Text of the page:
J. W. Tester
P. S. Virk
J. E. Vivian
D. I. C. Wang
G. C. Williams


Biomedical Engineering
Biotechnology
Catalysis and Reaction Engineering
Combustion
Computer-Aided Design
Electrochemistry
Energy Conversion
Environmental
Fluid Mechanics
Integrated Circuit Processing
Kinetics and Reaction Engineering
Polymers
Process Dynamics and Control
Surfaces and Colloids
Transport Phenomena


.rncgnUrnMM


Photo by James Wei


MIT also operates the School of Chemical Engineering Practice, with field stations at the General Electric Company in
Albany, New York, the Bethlehem Steel Company at Bethlehem, Pennsylvania, and
Brookhaven National Lab at Long Island, New York.

For Information
Chemical Engineering Headquarters
Room 66-350
MIT
Cambridge, MA 02139


FALL 1983






* McMASTER UNIVERSITY


M.ENG.
AND
PH.D.
PROGRAMS
PROCESS AND ENERGY
ENGINEERING
CHEMICAL REACTION
ENGINEERING AND CATALYSIS
COMPUTER CONTROL,
SIMULATION AND
S OPTIMIZATION
POLYMER ENGINEERING
S BIOMEDICAL ENGINEERING
WATER AND WASTEWATER
TREATMENT
FOR FURTHER INFORMATION,
PLEASE CONTACT:
CH+RMAN
DEPT. OF CHEMICAL ENGINEERING
McMASTER UNIVERSITY
HAMILTON, ONTARIO, CANADA L8S 4L7


CHEMICAL ENGINEERING EDUCATION










Chemical

Engineering

At The

University

Of Michigan


THE FACULTY
Dale Briggs
Louisville, Michigan
Brice Carnahan
Case-Western, Michigan
Rane Curl
MIT
Francis Donahue
LaSalle, UCLA
H. Scott Fogler
Illinois, Colorado
Erdogan Gulari
Robert, Cal Tech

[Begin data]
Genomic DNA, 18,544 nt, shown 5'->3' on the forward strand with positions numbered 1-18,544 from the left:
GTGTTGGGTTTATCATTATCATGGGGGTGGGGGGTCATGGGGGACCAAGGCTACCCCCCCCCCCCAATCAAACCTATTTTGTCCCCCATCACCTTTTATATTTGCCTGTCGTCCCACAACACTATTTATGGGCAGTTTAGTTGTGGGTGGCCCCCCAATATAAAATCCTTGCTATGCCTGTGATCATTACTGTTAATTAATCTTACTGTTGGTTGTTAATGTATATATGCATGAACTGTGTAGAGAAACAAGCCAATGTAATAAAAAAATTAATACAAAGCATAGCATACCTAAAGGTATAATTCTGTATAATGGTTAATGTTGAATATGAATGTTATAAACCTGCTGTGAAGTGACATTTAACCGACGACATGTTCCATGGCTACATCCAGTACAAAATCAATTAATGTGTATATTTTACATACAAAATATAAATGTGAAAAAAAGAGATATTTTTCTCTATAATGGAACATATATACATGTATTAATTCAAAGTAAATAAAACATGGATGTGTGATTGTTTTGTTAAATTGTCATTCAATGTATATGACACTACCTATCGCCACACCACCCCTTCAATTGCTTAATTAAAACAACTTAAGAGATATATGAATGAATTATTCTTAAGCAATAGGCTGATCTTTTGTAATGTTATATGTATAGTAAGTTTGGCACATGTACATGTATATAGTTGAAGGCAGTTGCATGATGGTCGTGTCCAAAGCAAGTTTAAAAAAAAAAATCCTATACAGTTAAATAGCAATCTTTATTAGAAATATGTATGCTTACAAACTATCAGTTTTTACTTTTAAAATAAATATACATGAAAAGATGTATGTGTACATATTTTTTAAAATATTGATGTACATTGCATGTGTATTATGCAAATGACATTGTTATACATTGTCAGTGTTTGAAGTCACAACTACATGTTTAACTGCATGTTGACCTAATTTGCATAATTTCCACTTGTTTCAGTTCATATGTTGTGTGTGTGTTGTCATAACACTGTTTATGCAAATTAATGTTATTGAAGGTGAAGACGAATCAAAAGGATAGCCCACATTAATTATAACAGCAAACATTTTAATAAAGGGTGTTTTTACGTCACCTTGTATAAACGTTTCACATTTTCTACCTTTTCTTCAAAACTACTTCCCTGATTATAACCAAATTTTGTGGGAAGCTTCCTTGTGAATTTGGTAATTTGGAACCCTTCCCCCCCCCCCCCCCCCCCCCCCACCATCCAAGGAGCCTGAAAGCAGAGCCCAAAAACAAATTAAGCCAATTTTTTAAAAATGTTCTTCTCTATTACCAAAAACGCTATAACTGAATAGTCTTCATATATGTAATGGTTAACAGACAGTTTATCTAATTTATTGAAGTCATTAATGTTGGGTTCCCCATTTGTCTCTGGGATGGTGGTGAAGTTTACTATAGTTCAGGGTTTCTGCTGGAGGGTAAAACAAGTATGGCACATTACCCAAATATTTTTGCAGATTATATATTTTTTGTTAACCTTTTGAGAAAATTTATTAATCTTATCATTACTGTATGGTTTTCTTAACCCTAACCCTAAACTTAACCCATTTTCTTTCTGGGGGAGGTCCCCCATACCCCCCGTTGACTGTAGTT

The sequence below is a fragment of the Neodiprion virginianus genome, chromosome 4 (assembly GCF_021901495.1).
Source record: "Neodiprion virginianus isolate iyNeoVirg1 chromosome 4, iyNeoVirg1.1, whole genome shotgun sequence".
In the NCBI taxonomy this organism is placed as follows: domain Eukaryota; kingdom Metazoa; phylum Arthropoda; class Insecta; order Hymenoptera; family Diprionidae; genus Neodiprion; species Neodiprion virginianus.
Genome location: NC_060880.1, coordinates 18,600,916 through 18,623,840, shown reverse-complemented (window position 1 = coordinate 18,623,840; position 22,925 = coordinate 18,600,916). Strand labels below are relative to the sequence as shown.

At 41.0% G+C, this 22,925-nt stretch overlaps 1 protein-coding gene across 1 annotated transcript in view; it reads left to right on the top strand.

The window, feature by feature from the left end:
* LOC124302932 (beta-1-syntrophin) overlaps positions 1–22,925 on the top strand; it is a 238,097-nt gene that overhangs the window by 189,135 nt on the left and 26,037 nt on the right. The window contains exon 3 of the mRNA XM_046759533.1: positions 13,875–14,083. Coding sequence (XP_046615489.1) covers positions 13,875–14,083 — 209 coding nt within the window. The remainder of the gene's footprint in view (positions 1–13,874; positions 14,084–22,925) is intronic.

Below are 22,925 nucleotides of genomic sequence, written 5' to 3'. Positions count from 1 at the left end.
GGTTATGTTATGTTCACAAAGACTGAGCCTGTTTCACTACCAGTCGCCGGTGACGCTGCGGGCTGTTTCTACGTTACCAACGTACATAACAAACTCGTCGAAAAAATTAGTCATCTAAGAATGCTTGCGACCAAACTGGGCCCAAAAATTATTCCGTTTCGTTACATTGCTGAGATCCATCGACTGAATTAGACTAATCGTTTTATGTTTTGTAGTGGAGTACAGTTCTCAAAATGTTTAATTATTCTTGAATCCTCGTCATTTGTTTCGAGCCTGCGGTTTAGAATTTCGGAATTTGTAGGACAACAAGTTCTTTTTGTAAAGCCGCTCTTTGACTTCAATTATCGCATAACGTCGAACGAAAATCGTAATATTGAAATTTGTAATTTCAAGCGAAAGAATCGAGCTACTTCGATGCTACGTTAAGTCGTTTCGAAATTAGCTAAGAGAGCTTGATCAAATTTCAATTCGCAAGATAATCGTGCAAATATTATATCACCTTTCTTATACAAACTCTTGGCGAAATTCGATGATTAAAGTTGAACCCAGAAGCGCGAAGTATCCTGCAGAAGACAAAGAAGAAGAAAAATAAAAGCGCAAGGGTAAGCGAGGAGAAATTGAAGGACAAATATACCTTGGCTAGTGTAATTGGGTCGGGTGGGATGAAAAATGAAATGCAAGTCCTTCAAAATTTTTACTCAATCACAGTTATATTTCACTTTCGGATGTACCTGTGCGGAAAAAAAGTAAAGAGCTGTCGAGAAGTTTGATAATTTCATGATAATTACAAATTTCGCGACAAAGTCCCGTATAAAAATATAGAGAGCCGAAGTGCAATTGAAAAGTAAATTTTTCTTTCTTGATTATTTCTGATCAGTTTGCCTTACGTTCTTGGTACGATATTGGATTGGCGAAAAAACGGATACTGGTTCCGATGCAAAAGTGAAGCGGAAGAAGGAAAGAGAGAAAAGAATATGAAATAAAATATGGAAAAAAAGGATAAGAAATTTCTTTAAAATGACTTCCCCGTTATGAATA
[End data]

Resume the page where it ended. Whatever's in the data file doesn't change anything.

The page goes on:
Robert Kadlec
Wisconsin, Michigan
Donald Katz
Michigan
Lloyd Kempe
Minnesota
Costas Kravaris
Athens, Cal Tech
John Powers
Michigan, Berkeley
Jerome Schultz, Chairman
Columbia, Wisconsin
Johannes Schwank
Innsbruck
Maurice Sinnott
Michigan
Rasin Tek
Michigan
Henry Wang
Iowa State, MIT
James Wilkes
Cambridge, Michigan
Brymer Williams
Michigan
Gregory Yeh
Holy Cross, Cornell, Case
Edwin Young
Detroit, Michigan
Robert Ziff
Rockefeller, UCLA


THE RESEARCH PROGRAM
Laser Light Scattering
Reservoir Engineering
Heterogeneous Catalysis
Thrombogenesis
Microemulsions
Applied Numerical Methods
Dynamic Process Simulation
Ecological Simulation
Electroless Plating
Electrochemical Reactors
Polymer Physics
Polymer Processing
Composite Materials
Coal Liquefaction
Coal Gasification
Acidization
Biochemical Engineering
Periodic Processes
Tertiary Oil Recovery
Transport In Membranes
Flow Calorimetry
Ultrasonic Emulsification
Heat Exchangers
Renewable Resources


For

Tomorrows

Engineers

Today


THE PLACE

Department of Chemical Engineering
Dow Building
THE UNIVERSITY OF MICHIGAN
Ann Arbor, Michigan 48109

For information call 313/763-1148 collect


I









GRADUATE STUDY IN CHEMICAL ENGINEERING AT






MICHIGAN STATE



UNIVERSITY ... .
FOUNDED
The Department of Chemical Engineering of Michigan State Y
University has assistantships and fellowships available for
students wishing to pursue advanced study. With one of these
appointments it is possible for a graduate student to obtain
the M.S. degree in one year and the Ph.D. in two to three
additional years.

ASSISTANTSHIPS: Teaching and research assistantships pay $800.00 per month to a student studying for the M.S.
degree and approximately $870.00 per month for a Ph.D. candidate. A thesis may be written on the subject
covered by the research assistantship. Non-resident tuition is waived.